In certain scenarios of string theory, there are not only strings but also “D-branes” that are two- or multi-dimensional. This was already being considered in the 1970s - including by Michael Green, who has been Stephen Hawking's successor at Cambridge since November 2009. The "D" honors the German mathematician Johann Peter Gustav Lejeune Dirichlet (1805 to 1859). The open strings are attached to these D-branes - similar to the two ends of a thread that have been glued to a piece of paper (see graphic “Strings and branes”). It is conceivable that D-branes form multidimensional forms of matter or black holes. Perhaps our entire universe is even a huge D-brane in a higher-dimensional space. Everything we know would then consist of vibrating strings attached to this brane.

Everything? Maybe not quite! Because closed strings that are ring-shaped and therefore have no ends would not be limited to the bran. You could escape into the additional space dimensions, the "bulk" (English for "main part"). This would be the case with gravitons, the carrier particles of gravity. At least that's what many string theorists think, who regard gravitons as closed strings.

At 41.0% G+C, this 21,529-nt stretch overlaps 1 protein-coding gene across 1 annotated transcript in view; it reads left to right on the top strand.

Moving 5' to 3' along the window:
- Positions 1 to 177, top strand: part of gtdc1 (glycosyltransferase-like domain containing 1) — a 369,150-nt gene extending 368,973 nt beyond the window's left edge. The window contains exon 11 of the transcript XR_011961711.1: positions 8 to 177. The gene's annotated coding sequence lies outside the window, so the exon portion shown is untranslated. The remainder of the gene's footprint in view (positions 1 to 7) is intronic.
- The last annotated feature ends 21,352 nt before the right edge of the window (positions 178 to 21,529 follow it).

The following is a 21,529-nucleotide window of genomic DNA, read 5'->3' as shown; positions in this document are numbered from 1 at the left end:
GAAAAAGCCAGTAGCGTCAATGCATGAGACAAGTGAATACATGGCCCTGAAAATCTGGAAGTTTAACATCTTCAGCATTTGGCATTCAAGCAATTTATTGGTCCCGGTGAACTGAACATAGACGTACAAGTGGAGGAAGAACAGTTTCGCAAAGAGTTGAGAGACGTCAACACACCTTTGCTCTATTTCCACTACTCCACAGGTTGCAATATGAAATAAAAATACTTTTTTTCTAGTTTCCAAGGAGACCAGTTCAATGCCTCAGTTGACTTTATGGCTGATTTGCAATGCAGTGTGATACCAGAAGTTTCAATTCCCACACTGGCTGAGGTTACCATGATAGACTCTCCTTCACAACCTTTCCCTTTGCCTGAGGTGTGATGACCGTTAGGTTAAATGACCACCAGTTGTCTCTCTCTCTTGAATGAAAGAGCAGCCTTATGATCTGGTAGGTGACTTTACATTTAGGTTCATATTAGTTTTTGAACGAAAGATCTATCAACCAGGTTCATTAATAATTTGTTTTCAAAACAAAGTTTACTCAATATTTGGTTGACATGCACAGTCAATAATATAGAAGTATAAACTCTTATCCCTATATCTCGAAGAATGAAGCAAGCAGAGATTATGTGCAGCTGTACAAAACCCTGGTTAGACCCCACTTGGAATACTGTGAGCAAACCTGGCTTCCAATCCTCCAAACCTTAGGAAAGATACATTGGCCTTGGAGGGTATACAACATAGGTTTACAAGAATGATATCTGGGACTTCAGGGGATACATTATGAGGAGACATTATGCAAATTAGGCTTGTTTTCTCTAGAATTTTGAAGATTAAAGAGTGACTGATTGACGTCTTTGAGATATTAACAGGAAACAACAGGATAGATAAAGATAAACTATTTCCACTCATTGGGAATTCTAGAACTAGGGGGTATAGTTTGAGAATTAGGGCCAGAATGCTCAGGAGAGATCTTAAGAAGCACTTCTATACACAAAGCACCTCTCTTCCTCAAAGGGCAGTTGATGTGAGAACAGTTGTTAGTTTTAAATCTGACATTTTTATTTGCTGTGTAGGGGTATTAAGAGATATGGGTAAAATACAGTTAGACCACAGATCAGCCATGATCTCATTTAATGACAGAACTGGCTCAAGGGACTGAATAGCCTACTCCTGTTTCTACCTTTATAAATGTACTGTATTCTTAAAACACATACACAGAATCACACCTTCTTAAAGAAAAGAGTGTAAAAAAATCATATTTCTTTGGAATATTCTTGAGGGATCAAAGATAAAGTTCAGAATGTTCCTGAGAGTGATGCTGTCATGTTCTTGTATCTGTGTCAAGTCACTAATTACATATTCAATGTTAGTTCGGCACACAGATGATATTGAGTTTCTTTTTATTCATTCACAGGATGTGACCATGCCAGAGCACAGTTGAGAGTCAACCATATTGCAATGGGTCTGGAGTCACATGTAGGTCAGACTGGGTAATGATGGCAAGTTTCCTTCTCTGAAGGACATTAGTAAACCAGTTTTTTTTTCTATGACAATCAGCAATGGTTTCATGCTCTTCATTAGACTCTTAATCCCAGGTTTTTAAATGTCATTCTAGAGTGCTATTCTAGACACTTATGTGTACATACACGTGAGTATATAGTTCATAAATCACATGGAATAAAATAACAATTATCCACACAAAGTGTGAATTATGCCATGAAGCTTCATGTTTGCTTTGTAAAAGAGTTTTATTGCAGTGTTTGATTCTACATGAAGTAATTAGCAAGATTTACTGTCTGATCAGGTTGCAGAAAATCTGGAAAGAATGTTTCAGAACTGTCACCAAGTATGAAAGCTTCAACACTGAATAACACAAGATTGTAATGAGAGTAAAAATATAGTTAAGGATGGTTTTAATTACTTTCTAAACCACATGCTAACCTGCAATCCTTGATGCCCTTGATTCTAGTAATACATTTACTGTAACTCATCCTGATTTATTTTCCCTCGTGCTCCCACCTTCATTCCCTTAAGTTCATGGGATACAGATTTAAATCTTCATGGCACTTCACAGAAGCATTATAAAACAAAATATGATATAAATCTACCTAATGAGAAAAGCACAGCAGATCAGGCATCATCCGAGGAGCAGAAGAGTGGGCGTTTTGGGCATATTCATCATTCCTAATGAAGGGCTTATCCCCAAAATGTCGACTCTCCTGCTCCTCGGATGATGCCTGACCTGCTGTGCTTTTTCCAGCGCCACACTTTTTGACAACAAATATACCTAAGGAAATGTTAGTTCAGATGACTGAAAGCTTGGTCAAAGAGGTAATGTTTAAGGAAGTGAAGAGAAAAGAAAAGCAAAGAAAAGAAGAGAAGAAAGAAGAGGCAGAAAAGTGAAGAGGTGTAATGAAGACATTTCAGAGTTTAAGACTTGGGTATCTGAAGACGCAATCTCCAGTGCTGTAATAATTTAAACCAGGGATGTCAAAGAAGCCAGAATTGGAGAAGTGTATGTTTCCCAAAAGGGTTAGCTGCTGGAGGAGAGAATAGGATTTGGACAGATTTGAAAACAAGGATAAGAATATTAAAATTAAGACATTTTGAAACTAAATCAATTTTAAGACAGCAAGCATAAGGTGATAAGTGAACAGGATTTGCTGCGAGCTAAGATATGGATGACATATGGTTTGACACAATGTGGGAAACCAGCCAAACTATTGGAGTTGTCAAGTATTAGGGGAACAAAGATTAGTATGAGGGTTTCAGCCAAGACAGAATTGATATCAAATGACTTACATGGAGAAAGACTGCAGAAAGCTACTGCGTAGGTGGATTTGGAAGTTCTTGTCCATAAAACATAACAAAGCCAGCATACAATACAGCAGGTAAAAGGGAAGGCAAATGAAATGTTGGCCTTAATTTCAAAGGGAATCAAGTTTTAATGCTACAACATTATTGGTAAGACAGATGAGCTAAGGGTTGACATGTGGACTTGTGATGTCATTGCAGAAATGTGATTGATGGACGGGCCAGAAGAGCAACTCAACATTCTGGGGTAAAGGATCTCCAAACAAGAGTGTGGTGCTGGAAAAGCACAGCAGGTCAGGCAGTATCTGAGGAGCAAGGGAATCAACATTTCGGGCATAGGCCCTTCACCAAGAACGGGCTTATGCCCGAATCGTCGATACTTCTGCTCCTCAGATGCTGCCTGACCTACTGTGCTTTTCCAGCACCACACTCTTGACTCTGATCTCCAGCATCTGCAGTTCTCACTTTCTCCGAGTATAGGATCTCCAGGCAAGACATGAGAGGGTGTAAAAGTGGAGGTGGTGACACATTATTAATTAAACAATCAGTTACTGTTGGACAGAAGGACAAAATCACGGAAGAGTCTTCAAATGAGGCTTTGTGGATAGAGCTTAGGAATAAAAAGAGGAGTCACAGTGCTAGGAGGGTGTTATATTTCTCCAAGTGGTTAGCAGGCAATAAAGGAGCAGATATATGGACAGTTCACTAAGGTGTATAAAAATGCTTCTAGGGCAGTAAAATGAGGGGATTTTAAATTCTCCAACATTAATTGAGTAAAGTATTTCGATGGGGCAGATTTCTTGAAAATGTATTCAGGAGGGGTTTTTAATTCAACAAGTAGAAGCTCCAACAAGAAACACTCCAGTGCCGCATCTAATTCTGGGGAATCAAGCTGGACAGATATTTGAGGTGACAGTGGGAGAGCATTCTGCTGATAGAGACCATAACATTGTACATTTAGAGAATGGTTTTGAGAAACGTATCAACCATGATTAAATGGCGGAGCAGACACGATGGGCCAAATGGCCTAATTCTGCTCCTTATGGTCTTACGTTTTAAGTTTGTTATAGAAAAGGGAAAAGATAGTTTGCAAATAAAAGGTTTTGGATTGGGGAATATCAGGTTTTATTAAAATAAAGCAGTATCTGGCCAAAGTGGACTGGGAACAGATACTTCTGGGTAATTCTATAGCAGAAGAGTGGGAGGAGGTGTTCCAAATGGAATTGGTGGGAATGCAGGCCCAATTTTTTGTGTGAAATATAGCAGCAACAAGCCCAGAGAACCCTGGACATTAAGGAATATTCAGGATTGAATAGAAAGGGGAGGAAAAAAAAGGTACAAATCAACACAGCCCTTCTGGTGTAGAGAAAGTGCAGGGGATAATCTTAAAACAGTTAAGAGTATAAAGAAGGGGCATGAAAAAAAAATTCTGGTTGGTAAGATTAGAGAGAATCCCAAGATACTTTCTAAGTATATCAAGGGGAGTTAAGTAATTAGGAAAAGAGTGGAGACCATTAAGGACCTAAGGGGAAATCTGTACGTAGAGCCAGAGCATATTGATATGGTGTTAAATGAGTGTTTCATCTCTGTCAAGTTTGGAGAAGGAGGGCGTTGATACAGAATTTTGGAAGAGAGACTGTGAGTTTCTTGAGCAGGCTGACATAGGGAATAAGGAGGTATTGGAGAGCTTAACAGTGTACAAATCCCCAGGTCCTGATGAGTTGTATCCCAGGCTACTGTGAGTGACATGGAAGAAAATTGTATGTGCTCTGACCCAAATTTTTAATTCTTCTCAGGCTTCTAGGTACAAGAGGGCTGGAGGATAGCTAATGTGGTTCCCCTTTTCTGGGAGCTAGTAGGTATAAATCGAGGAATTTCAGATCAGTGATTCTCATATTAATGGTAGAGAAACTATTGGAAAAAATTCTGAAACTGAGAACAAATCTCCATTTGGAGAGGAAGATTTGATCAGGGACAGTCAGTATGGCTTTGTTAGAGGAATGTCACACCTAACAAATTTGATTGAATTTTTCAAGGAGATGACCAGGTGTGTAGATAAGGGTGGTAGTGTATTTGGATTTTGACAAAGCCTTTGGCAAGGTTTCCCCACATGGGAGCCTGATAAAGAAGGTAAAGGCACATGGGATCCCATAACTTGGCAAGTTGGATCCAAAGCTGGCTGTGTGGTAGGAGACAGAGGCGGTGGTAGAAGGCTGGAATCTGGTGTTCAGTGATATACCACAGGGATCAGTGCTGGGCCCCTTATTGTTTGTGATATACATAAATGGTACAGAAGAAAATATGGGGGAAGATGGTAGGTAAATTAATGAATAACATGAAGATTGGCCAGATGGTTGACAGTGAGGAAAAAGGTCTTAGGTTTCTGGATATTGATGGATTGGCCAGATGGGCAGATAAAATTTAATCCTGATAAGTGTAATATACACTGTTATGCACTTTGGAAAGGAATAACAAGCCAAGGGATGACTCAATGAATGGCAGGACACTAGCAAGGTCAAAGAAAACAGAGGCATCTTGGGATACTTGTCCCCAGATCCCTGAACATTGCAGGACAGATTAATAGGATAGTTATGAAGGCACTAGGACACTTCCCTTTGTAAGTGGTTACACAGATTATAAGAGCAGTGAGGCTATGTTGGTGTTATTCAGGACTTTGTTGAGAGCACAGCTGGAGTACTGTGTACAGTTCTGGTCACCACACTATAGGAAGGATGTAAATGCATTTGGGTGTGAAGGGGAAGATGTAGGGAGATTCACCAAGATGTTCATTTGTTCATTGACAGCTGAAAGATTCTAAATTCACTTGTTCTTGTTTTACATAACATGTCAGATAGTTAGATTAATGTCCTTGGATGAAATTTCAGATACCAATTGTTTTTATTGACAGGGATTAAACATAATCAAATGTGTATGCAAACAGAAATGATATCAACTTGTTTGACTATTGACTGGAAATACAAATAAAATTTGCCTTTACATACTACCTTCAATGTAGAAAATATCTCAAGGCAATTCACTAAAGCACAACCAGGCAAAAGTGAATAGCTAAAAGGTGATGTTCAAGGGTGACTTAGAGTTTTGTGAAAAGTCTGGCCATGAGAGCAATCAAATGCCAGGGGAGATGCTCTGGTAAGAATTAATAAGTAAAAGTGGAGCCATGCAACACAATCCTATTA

If the extent of at least one of these extra dimensions were relatively large - a thousandth of a millimeter would be consistent with previous measurements of the gravitational constant - then this hypothesis would have a great advantage: It could explain why gravity is so much weaker - 1032 times weaker ! - as the second weakest force in nature, the weak interaction, which is responsible, among other things, for radioactive beta decay. In contrast to all other forces that are limited to the bran, gravity acts in all dimensions. Because the gravitons escape from the bran - in contrast to the carrier particles of the other forces - and this "dilutes" the force of gravity accordingly.